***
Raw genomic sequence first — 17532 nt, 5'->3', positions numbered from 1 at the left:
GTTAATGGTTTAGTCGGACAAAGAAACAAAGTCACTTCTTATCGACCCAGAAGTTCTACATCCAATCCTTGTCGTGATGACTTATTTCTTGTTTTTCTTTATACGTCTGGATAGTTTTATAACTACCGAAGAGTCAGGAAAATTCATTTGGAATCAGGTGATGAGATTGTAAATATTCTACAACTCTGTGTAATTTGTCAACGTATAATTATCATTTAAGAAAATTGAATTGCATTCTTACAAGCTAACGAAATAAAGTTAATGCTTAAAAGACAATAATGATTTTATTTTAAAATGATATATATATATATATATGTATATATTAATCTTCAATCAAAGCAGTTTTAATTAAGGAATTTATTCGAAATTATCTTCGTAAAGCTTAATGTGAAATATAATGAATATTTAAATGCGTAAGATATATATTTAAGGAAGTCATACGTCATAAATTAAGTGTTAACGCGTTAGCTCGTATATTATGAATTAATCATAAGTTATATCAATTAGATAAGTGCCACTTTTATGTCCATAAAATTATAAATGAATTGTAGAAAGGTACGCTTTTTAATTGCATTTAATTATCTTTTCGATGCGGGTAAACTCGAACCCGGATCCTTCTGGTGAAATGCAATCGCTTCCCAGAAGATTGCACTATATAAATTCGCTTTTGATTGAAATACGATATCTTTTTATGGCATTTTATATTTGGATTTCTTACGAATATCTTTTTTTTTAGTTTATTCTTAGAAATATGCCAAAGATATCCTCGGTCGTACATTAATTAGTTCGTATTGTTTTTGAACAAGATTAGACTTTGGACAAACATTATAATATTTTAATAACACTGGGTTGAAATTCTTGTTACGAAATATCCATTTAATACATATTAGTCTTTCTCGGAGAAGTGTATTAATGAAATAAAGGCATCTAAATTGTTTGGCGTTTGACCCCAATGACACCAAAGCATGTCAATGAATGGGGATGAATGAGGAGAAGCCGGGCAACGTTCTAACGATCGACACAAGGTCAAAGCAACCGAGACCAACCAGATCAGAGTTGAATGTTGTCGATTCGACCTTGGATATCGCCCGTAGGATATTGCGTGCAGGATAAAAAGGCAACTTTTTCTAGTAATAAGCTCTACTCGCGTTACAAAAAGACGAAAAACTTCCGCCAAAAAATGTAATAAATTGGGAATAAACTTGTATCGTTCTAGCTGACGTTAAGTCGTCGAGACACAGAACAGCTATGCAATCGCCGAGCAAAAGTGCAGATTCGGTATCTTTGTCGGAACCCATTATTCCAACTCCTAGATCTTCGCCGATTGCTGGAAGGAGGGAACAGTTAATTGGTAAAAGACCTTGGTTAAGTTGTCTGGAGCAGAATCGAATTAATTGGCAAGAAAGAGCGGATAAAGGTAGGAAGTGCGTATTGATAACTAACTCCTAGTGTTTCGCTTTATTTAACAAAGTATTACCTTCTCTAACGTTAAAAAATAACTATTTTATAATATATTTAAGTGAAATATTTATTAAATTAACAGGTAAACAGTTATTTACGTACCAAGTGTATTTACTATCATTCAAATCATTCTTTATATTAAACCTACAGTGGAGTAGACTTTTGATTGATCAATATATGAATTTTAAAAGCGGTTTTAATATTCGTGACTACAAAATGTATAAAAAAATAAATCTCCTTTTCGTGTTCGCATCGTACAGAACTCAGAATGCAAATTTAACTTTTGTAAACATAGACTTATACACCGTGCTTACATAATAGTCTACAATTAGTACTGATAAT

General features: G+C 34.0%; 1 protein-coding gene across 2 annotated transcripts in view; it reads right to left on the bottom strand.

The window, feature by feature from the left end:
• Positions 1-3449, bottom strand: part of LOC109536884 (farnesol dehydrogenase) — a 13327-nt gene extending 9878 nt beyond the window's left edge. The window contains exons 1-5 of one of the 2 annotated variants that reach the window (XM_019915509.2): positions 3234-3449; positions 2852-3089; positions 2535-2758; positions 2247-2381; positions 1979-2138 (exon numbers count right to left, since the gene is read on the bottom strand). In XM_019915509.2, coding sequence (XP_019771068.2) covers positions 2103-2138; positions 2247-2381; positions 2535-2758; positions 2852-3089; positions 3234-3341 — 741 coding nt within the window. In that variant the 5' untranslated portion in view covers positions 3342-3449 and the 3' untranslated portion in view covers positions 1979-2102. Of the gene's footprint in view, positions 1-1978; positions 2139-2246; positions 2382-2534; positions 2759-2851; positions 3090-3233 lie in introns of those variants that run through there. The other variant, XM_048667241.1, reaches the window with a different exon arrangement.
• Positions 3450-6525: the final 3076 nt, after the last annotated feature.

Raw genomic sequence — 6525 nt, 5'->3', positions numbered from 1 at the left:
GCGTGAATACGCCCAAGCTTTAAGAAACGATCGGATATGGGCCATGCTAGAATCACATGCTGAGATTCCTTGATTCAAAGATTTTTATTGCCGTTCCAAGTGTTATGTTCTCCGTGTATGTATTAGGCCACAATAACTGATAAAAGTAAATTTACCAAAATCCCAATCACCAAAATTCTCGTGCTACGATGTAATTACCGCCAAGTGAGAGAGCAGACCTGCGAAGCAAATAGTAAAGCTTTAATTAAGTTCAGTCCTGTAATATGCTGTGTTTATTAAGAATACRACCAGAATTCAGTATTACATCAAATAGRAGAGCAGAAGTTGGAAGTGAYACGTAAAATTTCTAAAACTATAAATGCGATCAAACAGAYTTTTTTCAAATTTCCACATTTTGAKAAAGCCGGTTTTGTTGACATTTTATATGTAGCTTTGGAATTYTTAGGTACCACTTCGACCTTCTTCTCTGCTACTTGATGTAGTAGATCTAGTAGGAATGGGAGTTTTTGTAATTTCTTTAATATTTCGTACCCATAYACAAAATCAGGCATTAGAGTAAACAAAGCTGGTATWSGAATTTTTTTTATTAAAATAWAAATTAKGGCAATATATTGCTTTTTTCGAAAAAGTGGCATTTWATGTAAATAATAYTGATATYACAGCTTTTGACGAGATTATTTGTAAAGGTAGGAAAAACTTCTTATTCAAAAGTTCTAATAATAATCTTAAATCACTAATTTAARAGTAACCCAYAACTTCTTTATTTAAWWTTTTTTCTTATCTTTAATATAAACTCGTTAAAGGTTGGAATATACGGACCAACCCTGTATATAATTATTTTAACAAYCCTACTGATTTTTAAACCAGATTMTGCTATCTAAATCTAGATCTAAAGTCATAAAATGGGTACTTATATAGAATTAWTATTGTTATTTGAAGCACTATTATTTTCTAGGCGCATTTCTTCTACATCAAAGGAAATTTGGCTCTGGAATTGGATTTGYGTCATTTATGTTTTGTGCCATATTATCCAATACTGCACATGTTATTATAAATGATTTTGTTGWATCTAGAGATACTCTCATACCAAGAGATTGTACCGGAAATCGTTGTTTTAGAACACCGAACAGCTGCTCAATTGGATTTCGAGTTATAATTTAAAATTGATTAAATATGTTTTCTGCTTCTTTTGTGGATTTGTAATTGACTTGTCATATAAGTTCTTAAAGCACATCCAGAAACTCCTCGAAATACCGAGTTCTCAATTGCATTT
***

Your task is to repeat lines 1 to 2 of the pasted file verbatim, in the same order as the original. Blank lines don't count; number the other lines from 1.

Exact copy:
Raw genomic sequence first — 17532 nt, 5'->3', positions numbered from 1 at the left:
GTTAATGGTTTAGTCGGACAAAGAAACAAAGTCACTTCTTATCGACCCAGAAGTTCTACATCCAATCCTTGTCGTGATGACTTATTTCTTGTTTTTCTTTATACGTCTGGATAGTTTTATAACTACCGAAGAGTCAGGAAAATTCATTTGGAATCAGGTGATGAGATTGTAAATATTCTACAACTCTGTGTAATTTGTCAACGTATAATTATCATTTAAGAAAATTGAATTGCATTCTTACAAGCTAACGAAATAAAGTTAATGCTTAAAAGACAATAATGATTTTATTTTAAAATGATATATATATATATATATGTATATATTAATCTTCAATCAAAGCAGTTTTAATTAAGGAATTTATTCGAAATTATCTTCGTAAAGCTTAATGTGAAATATAATGAATATTTAAATGCGTAAGATATATATTTAAGGAAGTCATACGTCATAAATTAAGTGTTAACGCGTTAGCTCGTATATTATGAATTAATCATAAGTTATATCAATTAGATAAGTGCCACTTTTATGTCCATAAAATTATAAATGAATTGTAGAAAGGTACGCTTTTTAATTGCATTTAATTATCTTTTCGATGCGGGTAAACTCGAACCCGGATCCTTCTGGTGAAATGCAATCGCTTCCCAGAAGATTGCACTATATAAATTCGCTTTTGATTGAAATACGATATCTTTTTATGGCATTTTATATTTGGATTTCTTACGAATATCTTTTTTTTTAGTTTATTCTTAGAAATATGCCAAAGATATCCTCGGTCGTACATTAATTAGTTCGTATTGTTTTTGAACAAGATTAGACTTTGGACAAACATTATAATATTTTAATAACACTGGGTTGAAATTCTTGTTACGAAATATCCATTTAATACATATTAGTCTTTCTCGGAGAAGTGTATTAATGAAATAAAGGCATCTAAATTGTTTGGCGTTTGACCCCAATGACACCAAAGCATGTCAATGAATGGGGATGAATGAGGAGAAGCCGGGCAACGTTCTAACGATCGACACAAGGTCAAAGCAACCGAGACCAACCAGATCAGAGTTGAATGTTGTCGATTCGACCTTGGATATCGCCCGTAGGATATTGCGTGCAGGATAAAAAGGCAACTTTTTCTAGTAATAAGCTCTACTCGCGTTACAAAAAGACGAAAAACTTCCGCCAAAAAATGTAATAAATTGGGAATAAACTTGTATCGTTCTAGCTGACGTTAAGTCGTCGAGACACAGAACAGCTATGCAATCGCCGAGCAAAAGTGCAGATTCGGTATCTTTGTCGGAACCCATTATTCCAACTCCTAGATCTTCGCCGATTGCTGGAAGGAGGGAACAGTTAATTGGTAAAAGACCTTGGTTAAGTTGTCTGGAGCAGAATCGAATTAATTGGCAAGAAAGAGCGGATAAAGGTAGGAAGTGCGTATTGATAACTAACTCCTAGTGTTTCGCTTTATTTAACAAAGTATTACCTTCTCTAACGTTAAAAAATAACTATTTTATAATATATTTAAGTGAAATATTTATTAAATTAACAGGTAAACAGTTATTTACGTACCAAGTGTATTTACTATCATTCAAATCATTCTTTATATTAAACCTACAGTGGAGTAGACTTTTGATTGATCAATATATGAATTTTAAAAGCGGTTTTAATATTCGTGACTACAAAATGTATAAAAAAATAAATCTCCTTTTCGTGTTCGCATCGTACAGAACTCAGAATGCAAATTTAACTTTTGTAAACATAGACTTATACACCGTGCTTACATAATAGTCTACAATTAGTACTGATAAT